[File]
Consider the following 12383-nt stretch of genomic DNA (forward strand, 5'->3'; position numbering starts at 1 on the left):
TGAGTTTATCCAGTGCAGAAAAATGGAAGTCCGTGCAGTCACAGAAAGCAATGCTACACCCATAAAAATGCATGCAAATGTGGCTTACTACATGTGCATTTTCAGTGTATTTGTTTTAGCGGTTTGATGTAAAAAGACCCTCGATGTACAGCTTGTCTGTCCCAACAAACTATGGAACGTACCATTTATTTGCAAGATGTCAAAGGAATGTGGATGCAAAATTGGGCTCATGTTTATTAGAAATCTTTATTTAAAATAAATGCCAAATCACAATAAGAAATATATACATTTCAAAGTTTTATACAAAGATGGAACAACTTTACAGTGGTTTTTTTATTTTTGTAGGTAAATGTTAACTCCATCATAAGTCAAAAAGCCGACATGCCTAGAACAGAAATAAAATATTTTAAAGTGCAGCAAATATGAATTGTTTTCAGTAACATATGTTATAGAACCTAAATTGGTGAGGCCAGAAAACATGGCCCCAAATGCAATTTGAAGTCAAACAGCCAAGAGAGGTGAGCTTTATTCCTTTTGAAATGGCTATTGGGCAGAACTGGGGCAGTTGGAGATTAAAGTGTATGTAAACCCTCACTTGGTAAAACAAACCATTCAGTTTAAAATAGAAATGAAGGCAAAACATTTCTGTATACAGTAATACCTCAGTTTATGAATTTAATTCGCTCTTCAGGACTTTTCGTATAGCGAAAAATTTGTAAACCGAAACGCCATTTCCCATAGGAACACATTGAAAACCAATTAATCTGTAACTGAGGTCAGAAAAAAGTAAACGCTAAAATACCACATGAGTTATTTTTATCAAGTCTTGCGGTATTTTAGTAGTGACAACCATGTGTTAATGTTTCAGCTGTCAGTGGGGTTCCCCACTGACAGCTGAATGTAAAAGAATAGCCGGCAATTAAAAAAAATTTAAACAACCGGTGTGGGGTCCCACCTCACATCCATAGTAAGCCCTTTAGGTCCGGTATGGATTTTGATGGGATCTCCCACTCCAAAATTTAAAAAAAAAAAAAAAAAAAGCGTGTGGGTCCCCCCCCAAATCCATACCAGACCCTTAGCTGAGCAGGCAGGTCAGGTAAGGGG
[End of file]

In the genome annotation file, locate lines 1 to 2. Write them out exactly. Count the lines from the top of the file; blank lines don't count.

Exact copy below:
Consider the following 12383-nt stretch of genomic DNA (forward strand, 5'->3'; position numbering starts at 1 on the left):
TGAGTTTATCCAGTGCAGAAAAATGGAAGTCCGTGCAGTCACAGAAAGCAATGCTACACCCATAAAAATGCATGCAAATGTGGCTTACTACATGTGCATTTTCAGTGTATTTGTTTTAGCGGTTTGATGTAAAAAGACCCTCGATGTACAGCTTGTCTGTCCCAACAAACTATGGAACGTACCATTTATTTGCAAGATGTCAAAGGAATGTGGATGCAAAATTGGGCTCATGTTTATTAGAAATCTTTATTTAAAATAAATGCCAAATCACAATAAGAAATATATACATTTCAAAGTTTTATACAAAGATGGAACAACTTTACAGTGGTTTTTTTATTTTTGTAGGTAAATGTTAACTCCATCATAAGTCAAAAAGCCGACATGCCTAGAACAGAAATAAAATATTTTAAAGTGCAGCAAATATGAATTGTTTTCAGTAACATATGTTATAGAACCTAAATTGGTGAGGCCAGAAAACATGGCCCCAAATGCAATTTGAAGTCAAACAGCCAAGAGAGGTGAGCTTTATTCCTTTTGAAATGGCTATTGGGCAGAACTGGGGCAGTTGGAGATTAAAGTGTATGTAAACCCTCACTTGGTAAAACAAACCATTCAGTTTAAAATAGAAATGAAGGCAAAACATTTCTGTATACAGTAATACCTCAGTTTATGAATTTAATTCGCTCTTCAGGACTTTTCGTATAGCGAAAAATTTGTAAACCGAAACGCCATTTCCCATAGGAACACATTGAAAACCAATTAATCTGTAACTGAGGTCAGAAAAAAGTAAACGCTAAAATACCACATGAGTTATTTTTATCAAGTCTTGCGGTATTTTAGTAGTGACAACCATGTGTTAATGTTTCAGCTGTCAGTGGGGTTCCCCACTGACAGCTGAATGTAAAAGAATAGCCGGCAATTAAAAAAAATTTAAACAACCGGTGTGGGGTCCCACCTCACATCCATAGTAAGCCCTTTAGGTCCGGTATGGATTTTGATGGGATCTCCCACTCCAAAATTTAAAAAAAAAAAAAAAAAAAGCGTGTGGGTCCCCCCCCAAATCCATACCAGACCCTTAGCTGAGCAGGCAGGTCAGGTAAGGGG